Below is a Vermont Tribune newspaper clipping I found in Ted Spaulding’s donation. The Vermont Tribune was a newspaper printed in Ludlow. The first story would date to about 1919-1925.
“MAN OF 76 RECOVERS FROM SEVERE INJURY
“Sylvester Fuller, 76, who suffered painful and serious injuries December 22, when his head was caught in the press at the Black River Woolen Mill, is making a remarkable recovery in spite of the fact that at the time of the accident it was thought his injuries might prove fatal.
“Mr. Fuller’s skull above the left ear was crushed in, making a hole through which the brain could be seen and pieces of bone were removed from the brain. The accident occurred late in the afternoon. The patient did not lose consciousness during the whole time. The next day Dr. Marshall of Rutland was called, and after an examination, offered but little more hope for the patient’s recovery than had the local physician. Practically all the hope entertained was ‘there is a chance.’ To keep the wound clean was all that could be done, but Mr. Fuller, taking ‘a chance’ is, as has already been said, making a remarkable recovery.
“Mr. Fuller will be 77 in April. This case is almost parallel with one recorded in the Vermont Journal printed in Windsor, March, 1859, although it cannot be said that Mr. Fuller shows any marked change in characteristics or habits, from which we take the following:
Man’s Brains Knocked Out Yet He Still Lives.
“(Copied from Vermont Journal, printed at Windsor, VT., March 5, 1859.)
“The Eau Claire (Wis.) Telegraph narrates the following singular case of surgery. The case is that of James Campbell, a laborer in the employ of George C. Irvine, Esq., of Dunn County, whose brains were literally knocked out by the falling of a tree, some six weeks ago, and strange to say, he is not only still living, but has regained all his faculties, and bids fair to recover his usual sound health. Dry Crocker of Dunnville, the surgeon in attendance, thus describes the case: ‘I found the patient lying insensible, with a large hole broken into the left side of the skull just over the ear – both the left frontal and parietal bones shattered, and two pieces, one an inch and a half by two inches square driven completely into the brain, and portions of the brain protruding. After removing the fragments of the bone, I then removed three-fourths of a wine glass of brain, in conjunction with three pieces of the tree, which had also been driven quite into his head. From the first there was a copious discharge of thin water from the ear, of course through the Eustachian tube. I considered the case hopeless, as for several days after the first dressing the brain continued to ooze out and pieces as large as a walnut sloughed off before the wound began to circatrize. The case presents also a remarkable mental phenomenon which will interest phrenologists. The patient, before the accident, was never known to sing or whistle a tune in his life, but no sooner was he able to speak than he began to sing with perfect correctness, and now displays a taste for music amounting to a passion.’”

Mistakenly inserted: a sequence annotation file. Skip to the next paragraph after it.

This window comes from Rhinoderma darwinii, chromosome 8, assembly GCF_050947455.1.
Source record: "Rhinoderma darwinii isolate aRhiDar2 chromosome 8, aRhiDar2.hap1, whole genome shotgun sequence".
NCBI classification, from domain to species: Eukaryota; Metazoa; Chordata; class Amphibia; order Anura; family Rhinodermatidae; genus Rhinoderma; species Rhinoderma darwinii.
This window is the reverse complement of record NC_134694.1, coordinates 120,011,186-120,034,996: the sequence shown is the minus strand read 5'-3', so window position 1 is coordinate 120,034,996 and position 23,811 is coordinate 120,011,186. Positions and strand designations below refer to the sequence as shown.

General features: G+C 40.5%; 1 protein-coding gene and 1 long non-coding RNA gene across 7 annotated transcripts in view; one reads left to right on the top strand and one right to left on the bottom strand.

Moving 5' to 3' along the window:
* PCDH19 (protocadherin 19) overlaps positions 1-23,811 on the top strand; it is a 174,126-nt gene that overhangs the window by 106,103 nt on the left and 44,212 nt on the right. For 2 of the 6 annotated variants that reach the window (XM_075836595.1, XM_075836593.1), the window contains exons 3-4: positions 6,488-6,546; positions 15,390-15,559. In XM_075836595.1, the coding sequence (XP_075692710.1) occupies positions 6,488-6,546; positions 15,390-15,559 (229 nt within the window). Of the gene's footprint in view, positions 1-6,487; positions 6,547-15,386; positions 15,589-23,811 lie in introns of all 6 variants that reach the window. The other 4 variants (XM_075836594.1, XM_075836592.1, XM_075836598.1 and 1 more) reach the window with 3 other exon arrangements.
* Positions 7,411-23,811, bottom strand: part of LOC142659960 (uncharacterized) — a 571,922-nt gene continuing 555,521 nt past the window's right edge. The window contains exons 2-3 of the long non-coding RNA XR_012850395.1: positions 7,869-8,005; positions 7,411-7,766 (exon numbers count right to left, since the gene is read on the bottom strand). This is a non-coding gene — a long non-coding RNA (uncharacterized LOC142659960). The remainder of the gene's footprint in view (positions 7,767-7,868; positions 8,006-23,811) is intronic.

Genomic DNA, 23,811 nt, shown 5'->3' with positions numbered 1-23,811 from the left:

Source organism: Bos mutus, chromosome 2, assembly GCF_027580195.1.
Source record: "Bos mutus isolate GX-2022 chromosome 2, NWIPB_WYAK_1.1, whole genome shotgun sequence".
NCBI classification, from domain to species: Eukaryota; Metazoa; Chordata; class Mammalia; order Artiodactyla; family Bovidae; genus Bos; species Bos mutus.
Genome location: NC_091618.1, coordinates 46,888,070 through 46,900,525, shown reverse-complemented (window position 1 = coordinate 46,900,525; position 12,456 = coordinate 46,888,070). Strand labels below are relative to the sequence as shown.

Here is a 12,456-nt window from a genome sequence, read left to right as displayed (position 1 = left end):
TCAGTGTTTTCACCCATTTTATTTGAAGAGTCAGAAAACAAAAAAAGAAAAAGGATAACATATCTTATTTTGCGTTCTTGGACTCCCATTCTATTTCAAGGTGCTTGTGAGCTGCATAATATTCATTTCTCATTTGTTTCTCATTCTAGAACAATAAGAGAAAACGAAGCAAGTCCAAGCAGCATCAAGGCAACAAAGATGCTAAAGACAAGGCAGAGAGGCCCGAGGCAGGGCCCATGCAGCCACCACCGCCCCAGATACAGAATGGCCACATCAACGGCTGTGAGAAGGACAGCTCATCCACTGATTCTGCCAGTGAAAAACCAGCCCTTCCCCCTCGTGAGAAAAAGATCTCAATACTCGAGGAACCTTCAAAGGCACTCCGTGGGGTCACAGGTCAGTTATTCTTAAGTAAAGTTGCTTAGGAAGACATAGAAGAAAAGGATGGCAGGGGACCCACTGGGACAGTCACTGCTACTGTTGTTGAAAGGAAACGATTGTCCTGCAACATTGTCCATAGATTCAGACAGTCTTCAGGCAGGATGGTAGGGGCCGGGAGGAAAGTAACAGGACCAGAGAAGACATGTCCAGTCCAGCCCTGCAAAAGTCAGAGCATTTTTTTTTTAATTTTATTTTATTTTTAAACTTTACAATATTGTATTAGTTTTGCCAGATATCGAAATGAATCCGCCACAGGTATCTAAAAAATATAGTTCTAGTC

Some readers might find this little tidbit interesting. My story last week was about the Hotel Fullerton burning in 1920. When The Vermont Journal put that story online, I sent it to Robin Rowell Smith. I did so because a couple years ago Robin donated many of her Rowell family items to the Chester Historical Society. She lives in Maryland.
The photo I used for that article was donated by Robin. She was pleased to read about her grandfather John Rowell.
Her reply: “Wow Ron. Very cool article! Thanks for sharing. My father’s nurse rescued him from the fire/he was almost two. Do you know where my grandfather’s desk is?? Take care, Robin”
Robin’s father being rescued by the family nurse was news to me. It’s fun for me to ferret out these obscure bits of history.
The next meeting of the Chester Historical Society will be Thursday, Feb. 28. Our meetings are held at Chester Town Hall during the winter. Meetings start at 7 p.m. and all are welcome. Following our business meeting, we will have our monthly slideshow of old photos. This month will be photos donated by Ted Spaulding.
This week’s old saying is from Groucho Marx. “I have had a perfectly wonderful evening, but this wasn’t it.”